• Sir Oliver was born in 1710, and died on November 9, 1780. On December 6, 1737, when he was 27 years old, he married, at St. Audoen's Church in Dublin, a widow, Mrs. Abigail Jackson Buckley, who was just double his age, viz., 54, and there was no issue of the marriage. She was possessed of much property in Ireland, and also in the Counties of Lancaster, York, and Westmorland, in England. Sir Oliver administered to her estate on February 4, 1767: Crofton Memoirs, An account of JOHN CROFTON, Of Ballymurry p.128
  • Pue's Occurrences record that on August 18, 1742, "at Limerick the trial began of Oliver Crofton, Esq., for the killing of John Massey, of Duntrv League, Esq., in a duel, as also of Thomas Cooke, Esq., his second. The prosecution was carried on against them both by the relatives of the deceased. The trial lasted near five hours, when, to the general satisfaction, they were honourably acquitted." NOTE: The Rev. William Ball WRIGHT who assisted in the preparation of these memoirs was also hired by Amy LLOYD née JACKSON to prove some aspects of her mother’s ancestry. Crofton Memoirs, An account of JOHN CROFTON, Of Ballymurry p.128
  • There is a Miniature of a young Crofton woman painted in a miniature at the National Gallery of Ireland. Since it does not resemble the mother of Sir Oliver CROFTON, it may be Abigail JACKSON. Crofton Memoirs, An account of JOHN CROFTON, Of Ballymurry p.128
  • The lands of Ballinclea, or the Town of the Mountain, were first mentioned in the time of the Commonwealth. They were then forfeited lands, and had belonged to the owner of Loughlinstown, James Goodman, who had mortgaged them to his cousin, Roland Goodman. The tithes were paid to the Cathedral of Christ Church, as they had, no doubt, been in mediaeval times to the Priory of the Holy Trinity. After the restoration of the lands, on which the two houses and a population of nine Irish, were granted amongst much other property, to the Duke of York, afterwards James II, and remained in his possession until his abdication. Some years after that event, in 1703, there were put up for auction by the trustees of the forfeited estates, and sold to Mr Samuel Jackson. They subsequently became the property of Sir Oliver Crofton, Bart, whose baronetcy, conferred on an ancestor after the restoration, became extinct on his death. Crofton was a rollicking blade, and did not bear the most immaculate character. In early life he had stood his trial for killing a man, one of the Massys of Duntrileague, in a duel, and his proceedings, after the death of his predecessor in the title, had not been to his credit. Attempts were made from time to time to induce people to build on the excellent sites which the lands of Ballinclea afforded, and finally Crofton came to live there himself. Loftus, whose lands adjoined, found Crofton a most unpleasant neighbour, and, on his boundary wall being thrown down by Crofton and his servants, sought, in 1765, the protection of the House of Commons. The house found that a breach of privilege and been committed, and some of Crofton’s servants, who had insulted Loftus, were taken into custody. SOURCE: A History of the County of Dublin: The People, Parishes and Antiquities from the earliest times to the close of the Eighteenth Century.  Vol 1 Francis Erlington Ball. Dublin, 1902. NOTE: This fracus happened after Abigail JACKSON’s death.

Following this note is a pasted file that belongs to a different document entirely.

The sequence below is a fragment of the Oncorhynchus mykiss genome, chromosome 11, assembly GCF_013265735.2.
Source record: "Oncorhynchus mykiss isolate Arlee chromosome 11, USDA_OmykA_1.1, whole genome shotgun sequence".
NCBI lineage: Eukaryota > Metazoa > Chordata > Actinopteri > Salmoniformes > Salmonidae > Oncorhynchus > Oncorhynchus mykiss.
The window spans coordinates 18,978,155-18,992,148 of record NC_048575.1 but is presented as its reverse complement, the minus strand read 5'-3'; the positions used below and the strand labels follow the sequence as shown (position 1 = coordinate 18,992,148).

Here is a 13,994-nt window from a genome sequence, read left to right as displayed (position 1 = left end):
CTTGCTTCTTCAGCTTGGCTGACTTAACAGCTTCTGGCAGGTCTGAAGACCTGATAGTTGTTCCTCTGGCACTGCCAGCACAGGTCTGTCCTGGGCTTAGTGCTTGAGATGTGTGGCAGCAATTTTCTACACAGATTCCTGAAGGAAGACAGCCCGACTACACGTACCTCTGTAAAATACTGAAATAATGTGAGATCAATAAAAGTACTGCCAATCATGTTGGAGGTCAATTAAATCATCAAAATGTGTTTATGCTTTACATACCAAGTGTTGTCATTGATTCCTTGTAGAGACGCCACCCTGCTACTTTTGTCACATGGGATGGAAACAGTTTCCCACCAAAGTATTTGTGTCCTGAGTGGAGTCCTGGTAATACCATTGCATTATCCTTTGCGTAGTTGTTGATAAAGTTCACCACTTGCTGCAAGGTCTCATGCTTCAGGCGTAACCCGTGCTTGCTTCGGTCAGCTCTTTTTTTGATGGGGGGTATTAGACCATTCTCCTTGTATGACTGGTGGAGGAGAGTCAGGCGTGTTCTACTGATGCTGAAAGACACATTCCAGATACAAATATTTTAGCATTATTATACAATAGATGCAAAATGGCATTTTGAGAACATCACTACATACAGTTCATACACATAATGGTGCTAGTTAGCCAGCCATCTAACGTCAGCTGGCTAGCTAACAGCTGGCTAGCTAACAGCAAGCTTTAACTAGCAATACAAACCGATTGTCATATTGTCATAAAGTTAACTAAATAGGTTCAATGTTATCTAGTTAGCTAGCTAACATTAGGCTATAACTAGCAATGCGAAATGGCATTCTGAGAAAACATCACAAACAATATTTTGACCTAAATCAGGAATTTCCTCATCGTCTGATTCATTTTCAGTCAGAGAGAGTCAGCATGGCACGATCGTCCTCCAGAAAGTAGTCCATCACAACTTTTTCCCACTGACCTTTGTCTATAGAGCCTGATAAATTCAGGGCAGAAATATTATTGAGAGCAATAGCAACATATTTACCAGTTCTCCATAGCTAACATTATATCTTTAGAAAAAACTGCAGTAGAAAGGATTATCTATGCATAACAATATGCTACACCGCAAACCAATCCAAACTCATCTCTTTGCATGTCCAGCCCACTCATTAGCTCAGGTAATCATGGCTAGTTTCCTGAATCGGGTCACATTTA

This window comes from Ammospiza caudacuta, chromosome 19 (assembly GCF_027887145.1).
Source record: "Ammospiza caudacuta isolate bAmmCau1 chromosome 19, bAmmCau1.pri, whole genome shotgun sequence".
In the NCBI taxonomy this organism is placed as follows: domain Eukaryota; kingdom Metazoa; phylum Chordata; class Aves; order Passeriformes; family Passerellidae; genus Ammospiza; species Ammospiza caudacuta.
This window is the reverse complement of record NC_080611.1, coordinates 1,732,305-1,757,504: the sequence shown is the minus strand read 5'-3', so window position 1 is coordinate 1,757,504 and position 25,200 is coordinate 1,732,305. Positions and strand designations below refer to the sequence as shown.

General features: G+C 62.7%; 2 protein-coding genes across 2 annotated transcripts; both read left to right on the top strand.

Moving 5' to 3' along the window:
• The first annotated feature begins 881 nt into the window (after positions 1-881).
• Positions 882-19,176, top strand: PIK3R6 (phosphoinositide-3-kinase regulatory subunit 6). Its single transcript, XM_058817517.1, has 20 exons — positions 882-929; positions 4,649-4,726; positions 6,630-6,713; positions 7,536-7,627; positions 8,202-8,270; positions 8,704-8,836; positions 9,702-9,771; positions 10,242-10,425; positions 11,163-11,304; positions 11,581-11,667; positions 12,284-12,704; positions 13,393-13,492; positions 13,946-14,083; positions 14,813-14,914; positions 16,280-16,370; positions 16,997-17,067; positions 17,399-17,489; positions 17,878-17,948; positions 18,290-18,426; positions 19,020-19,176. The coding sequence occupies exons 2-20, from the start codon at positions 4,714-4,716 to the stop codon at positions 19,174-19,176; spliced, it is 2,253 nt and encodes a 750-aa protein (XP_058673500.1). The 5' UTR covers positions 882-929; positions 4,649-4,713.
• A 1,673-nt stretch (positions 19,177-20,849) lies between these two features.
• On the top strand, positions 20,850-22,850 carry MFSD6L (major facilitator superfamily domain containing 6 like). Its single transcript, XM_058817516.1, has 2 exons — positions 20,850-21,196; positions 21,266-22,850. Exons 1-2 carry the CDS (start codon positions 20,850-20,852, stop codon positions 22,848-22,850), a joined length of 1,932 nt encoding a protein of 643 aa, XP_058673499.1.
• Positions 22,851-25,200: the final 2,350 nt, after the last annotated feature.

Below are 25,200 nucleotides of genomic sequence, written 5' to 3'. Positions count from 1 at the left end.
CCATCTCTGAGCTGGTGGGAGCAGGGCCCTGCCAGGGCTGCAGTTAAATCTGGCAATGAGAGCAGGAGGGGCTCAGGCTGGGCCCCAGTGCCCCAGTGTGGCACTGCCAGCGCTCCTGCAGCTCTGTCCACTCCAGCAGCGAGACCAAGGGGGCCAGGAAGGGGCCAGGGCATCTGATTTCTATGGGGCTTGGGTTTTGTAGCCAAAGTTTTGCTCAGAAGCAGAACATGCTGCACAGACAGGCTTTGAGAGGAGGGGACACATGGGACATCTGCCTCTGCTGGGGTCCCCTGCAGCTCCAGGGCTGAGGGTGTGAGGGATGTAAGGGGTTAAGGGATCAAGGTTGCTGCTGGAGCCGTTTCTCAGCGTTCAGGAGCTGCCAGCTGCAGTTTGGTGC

• Deeds evidence mentions both marriages: ROD: 120-79-81900. Indentured deed btw Sir Oliver CROFTON of the City of Dublin Bart & Dame Abigail CROFTON otherwise Buckley otherwise JACKSON his wife. & Jane JACKSON of the City of Dublin spinster of the other part. Thomas COCKS of Mt Cashell in the County of Clare Gent of the other part imparting that the said Sir Oliver CROFTEN Abigail his wife, and  Jane JACKSON in pursuance of a minitt or article therein mentioned have been made theretofore made by Samuel JACKSON deceased to John BETSON deceased and in consid of the rents & agreements… demised to said Thomas COCKS the town and land of Knightstown otherwise Kingstown containing therin mentioned 121a 3r 2p in Parish of Lusk Barony of Nethercross & Co of Dublin for 31 years . NOTE:  Samuel JACKSON (1641-1706) was her uncle. Lusk is now in the Barony of Balrothery East.

[7] Vigessima JACKSON (1657-1734).

·       She was the twentieth of the more than twenty children born to Rev. Richard JACKSON– hence named Vigessima. Her mother was Jane CARTER. In spite of being the 20th child, she had two younger sisters: twins Mary & Ruth.

·       She married Rev. Thomas BOUCHE (1654-1716), and he succeeded her father as rector of Whittington. In 1695, she was executor of her mother’s will.  .